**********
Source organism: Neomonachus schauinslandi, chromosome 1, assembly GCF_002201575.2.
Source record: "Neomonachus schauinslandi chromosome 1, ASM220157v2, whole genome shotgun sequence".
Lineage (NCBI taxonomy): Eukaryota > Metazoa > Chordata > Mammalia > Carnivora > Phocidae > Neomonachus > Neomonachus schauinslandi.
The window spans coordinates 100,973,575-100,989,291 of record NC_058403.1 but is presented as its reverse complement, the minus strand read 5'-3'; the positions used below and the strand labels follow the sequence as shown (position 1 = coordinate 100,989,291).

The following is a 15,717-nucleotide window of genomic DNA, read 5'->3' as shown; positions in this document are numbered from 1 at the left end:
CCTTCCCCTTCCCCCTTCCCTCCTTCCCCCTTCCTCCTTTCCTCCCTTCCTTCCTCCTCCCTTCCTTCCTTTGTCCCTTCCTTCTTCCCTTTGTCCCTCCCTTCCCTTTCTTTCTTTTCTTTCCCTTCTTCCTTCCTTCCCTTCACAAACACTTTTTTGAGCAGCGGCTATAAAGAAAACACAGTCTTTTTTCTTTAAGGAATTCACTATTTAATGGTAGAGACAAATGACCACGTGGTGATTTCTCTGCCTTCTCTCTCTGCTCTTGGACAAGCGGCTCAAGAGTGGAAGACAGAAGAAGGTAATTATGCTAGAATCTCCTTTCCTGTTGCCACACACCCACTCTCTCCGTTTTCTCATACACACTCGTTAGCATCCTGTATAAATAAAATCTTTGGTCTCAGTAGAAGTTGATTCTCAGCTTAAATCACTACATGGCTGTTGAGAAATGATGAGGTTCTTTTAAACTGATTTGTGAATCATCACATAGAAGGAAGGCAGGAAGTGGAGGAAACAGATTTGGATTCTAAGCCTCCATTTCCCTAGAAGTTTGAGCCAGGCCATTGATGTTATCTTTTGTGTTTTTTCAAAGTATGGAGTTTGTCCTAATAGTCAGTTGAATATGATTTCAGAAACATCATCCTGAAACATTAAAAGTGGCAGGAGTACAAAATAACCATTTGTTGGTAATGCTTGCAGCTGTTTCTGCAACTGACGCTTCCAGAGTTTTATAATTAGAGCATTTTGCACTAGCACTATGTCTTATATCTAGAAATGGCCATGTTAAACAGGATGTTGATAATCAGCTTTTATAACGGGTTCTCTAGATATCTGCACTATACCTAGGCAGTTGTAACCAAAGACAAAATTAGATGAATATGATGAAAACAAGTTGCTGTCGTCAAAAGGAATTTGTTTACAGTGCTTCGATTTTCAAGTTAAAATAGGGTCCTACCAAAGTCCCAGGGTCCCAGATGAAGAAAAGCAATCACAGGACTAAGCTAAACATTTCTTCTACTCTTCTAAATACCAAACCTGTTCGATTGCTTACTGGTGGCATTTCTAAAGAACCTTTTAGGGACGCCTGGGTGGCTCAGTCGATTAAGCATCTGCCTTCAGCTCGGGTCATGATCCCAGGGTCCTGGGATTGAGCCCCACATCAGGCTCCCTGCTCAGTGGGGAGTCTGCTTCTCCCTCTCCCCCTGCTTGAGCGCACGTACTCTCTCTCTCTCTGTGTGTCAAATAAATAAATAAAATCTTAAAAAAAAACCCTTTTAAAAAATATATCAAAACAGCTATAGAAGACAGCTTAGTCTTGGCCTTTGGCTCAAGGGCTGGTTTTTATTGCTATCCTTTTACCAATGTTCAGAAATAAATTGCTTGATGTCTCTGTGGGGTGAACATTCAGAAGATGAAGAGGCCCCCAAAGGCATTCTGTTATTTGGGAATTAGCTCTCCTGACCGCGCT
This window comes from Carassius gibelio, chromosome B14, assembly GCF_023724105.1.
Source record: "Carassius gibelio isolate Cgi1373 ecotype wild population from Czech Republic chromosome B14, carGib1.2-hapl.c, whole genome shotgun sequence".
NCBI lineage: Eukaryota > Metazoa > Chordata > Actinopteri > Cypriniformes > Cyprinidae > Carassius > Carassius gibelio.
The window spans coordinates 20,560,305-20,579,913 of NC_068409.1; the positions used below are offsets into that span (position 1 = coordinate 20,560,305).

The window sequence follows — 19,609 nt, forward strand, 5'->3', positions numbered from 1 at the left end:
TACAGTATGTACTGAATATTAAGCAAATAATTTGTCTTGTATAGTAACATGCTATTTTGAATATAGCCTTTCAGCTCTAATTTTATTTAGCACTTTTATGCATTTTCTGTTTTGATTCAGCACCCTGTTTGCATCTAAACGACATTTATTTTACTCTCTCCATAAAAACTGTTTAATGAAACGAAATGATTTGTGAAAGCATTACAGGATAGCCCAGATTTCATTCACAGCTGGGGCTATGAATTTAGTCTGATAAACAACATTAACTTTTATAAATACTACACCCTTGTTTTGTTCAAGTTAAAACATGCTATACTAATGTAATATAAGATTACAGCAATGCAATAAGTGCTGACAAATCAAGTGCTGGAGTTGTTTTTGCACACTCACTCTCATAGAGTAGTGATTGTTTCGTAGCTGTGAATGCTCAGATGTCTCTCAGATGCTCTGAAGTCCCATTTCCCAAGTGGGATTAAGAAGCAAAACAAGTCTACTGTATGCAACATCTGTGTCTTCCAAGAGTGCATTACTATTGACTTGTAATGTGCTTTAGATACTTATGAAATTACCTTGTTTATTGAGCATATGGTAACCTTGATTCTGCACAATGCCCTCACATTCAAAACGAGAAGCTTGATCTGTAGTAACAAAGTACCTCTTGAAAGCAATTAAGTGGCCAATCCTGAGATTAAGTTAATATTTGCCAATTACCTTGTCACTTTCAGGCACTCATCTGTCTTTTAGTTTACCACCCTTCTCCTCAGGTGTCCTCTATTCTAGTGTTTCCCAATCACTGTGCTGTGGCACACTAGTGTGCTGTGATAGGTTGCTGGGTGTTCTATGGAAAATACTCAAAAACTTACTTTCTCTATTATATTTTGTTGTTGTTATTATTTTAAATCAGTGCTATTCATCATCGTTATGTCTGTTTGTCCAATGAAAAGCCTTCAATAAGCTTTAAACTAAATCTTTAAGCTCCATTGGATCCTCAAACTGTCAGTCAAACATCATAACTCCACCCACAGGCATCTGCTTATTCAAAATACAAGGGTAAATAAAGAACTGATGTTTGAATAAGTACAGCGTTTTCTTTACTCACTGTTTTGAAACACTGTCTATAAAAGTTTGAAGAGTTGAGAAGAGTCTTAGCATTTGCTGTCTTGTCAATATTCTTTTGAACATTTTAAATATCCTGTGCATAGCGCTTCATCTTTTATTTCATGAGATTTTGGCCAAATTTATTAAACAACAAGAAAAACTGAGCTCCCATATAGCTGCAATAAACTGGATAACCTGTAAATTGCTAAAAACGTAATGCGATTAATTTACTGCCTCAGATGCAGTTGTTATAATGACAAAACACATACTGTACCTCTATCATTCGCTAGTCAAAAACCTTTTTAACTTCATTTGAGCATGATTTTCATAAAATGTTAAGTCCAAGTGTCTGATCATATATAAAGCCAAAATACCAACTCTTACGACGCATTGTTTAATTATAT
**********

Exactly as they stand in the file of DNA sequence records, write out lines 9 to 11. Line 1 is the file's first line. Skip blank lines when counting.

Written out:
NCBI lineage: Eukaryota > Metazoa > Chordata > Actinopteri > Cypriniformes > Cyprinidae > Carassius > Carassius gibelio.
The window spans coordinates 20,560,305-20,579,913 of NC_068409.1; the positions used below are offsets into that span (position 1 = coordinate 20,560,305).

The window sequence follows — 19,609 nt, forward strand, 5'->3', positions numbered from 1 at the left end: